|Hedvig Alexander and Jemima Montagu with silk weaver Saleh Mohammad, Kabul, Afghanistan|
HCA: My background has given me a good understanding of how crafts are produced and the challenges artisans face when they try to scale production and go to market. This allows us to plan and preempt problems with quality, logistics, design, etc.
BB: Why do you encourage support for local artisans in this way over a general charitable donation?
HCA: I believe that a business approach is much more sustainable. Charitable donations often come and go, but building a small business — what most economies are built on — makes a lasting impact and therefore changes peoples’ lives. When you buy a product at Far & Wide Collective you not only get something beautiful, you also make an investment in someone’s business — that is better than charity.
|Shagufta Yousufzai and her popular studs|
BB: How have you seen the effects of F&W up close? Can you provide a success story?
HCA: Shugufa Yousufzai (Afghanistan) makes beautiful studs. They were our best seller last holiday season. I met her nine years ago when she had just returned from living in Pakistan with her family during the Taliban period. She was 19 and shy. Today she runs her own business, has married the man of her own choice and has a child. She provides for her entire extended family. Business and economic empowerment can change and liberate women more than almost anything else.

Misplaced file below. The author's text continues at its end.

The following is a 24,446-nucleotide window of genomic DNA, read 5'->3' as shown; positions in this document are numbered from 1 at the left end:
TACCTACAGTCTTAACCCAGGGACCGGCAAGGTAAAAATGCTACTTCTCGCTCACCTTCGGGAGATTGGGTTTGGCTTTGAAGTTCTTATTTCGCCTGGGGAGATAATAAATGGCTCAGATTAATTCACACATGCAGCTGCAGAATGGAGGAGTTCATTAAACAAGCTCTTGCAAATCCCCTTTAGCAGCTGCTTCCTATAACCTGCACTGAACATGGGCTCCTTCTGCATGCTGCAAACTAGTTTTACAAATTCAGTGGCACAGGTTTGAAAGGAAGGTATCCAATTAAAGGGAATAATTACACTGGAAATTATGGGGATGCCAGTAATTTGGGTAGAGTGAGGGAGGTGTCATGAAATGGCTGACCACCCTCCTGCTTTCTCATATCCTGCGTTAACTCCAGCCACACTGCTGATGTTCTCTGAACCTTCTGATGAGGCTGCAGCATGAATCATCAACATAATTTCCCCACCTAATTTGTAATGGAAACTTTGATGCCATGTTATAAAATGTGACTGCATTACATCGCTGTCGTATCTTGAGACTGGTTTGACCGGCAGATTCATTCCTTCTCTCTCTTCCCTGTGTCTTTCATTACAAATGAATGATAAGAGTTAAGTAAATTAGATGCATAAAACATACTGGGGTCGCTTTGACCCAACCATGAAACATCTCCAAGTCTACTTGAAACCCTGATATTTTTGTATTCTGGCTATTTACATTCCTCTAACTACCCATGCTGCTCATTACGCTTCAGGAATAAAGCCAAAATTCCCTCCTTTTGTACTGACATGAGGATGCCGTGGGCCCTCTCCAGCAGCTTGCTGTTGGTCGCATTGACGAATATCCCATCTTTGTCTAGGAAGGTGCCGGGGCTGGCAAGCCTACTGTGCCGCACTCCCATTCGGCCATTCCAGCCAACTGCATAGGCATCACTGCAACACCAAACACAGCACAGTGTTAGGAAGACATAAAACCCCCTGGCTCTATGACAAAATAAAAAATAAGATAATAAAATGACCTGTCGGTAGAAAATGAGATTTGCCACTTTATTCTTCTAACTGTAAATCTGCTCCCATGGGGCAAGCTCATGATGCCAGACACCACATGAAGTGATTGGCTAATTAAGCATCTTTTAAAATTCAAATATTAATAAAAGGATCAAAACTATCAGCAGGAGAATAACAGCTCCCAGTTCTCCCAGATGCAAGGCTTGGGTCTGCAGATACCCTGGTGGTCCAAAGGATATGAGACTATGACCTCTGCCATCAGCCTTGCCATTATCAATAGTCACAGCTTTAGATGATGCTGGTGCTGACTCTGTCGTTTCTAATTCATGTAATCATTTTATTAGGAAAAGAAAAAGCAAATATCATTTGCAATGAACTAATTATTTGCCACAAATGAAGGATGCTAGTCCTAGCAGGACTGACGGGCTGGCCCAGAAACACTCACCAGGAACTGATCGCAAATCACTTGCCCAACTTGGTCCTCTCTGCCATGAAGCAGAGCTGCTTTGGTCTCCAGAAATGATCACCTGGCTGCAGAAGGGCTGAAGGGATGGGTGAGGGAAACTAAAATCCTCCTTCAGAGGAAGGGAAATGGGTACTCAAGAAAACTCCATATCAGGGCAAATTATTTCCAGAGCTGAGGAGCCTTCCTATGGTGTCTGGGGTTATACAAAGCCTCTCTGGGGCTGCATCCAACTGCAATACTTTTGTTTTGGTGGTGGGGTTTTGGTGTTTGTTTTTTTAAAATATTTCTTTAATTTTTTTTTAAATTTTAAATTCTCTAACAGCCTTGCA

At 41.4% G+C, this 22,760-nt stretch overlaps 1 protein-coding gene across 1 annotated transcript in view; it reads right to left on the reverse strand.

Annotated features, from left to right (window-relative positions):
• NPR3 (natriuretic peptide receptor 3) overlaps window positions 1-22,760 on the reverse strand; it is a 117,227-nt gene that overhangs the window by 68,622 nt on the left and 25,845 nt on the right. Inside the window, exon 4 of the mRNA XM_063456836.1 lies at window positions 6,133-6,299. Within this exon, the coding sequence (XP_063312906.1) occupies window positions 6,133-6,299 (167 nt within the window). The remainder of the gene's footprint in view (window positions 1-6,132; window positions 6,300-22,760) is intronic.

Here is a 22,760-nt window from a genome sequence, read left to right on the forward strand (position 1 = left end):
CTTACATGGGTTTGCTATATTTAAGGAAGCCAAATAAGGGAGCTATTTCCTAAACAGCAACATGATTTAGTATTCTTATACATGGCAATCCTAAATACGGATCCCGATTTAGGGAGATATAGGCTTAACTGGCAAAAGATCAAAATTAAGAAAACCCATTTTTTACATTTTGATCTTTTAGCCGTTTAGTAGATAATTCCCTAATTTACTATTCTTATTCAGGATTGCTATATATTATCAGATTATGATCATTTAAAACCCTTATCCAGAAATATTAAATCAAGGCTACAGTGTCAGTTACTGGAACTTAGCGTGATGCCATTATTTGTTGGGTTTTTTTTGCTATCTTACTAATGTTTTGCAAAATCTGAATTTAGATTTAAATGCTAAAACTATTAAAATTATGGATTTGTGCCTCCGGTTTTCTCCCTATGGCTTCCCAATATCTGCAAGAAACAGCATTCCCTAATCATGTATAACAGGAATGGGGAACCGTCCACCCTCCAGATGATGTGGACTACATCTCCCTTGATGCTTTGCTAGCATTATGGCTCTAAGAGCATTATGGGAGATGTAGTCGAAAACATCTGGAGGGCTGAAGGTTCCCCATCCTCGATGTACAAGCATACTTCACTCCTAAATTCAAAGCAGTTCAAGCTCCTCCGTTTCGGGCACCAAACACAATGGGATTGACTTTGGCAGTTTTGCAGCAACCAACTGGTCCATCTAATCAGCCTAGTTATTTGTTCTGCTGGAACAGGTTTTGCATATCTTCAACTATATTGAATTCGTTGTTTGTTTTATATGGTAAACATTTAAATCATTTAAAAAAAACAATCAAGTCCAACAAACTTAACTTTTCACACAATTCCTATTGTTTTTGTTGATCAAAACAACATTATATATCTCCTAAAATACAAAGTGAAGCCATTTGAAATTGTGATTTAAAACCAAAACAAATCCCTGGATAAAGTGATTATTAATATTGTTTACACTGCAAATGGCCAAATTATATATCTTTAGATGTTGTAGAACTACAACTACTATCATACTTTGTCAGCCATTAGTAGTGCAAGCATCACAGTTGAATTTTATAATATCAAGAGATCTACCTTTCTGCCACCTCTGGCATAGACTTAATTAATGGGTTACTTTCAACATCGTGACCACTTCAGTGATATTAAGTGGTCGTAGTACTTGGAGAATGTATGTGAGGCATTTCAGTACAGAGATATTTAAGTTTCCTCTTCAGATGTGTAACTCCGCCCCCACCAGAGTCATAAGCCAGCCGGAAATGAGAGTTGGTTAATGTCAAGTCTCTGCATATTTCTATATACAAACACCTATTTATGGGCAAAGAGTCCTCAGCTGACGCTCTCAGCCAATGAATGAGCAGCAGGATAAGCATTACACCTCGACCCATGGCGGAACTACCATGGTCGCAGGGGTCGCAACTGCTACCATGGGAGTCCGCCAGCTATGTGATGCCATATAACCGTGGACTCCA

|Left: Uzbek pottery; Right: Afghan artisan|
BB: Can you tell us where the money a consumer pays for a piece will go?
HCA: Any revenues made immediately gets reinvested in buying more inventory from existing or new partner artisans, marketing and improving our supply chain in order to grow the business.
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BB: You suggest there is a strong beauty and authenticity in products made in a traditional way. You also mentioned that products tell a compelling story. Can you describe one such story?
HCA: Most of our products are unique and authentic in the way they are made. They are compelling because someone spent a significant amount of time crafting them — a jali tray form Afghanistan takes 17 hours to make, our new Mexican embroidery can take two months to produce, our embroidered Pakistani clutches take weeks. The more products are sold the bigger these small companies grow, supporting communities and the families in them — while at the same time reviving and preserving ancient traditions and culture.
BB: What do you hope for the future of these artisans? What results have you seen already?
HCA: I hope that we can grow Far & Wide Collective to a point where we can work with a large number of artisans worldwide. So far many of our artisan partners have been able to grow their businesses, improve their life quality and send their children to school.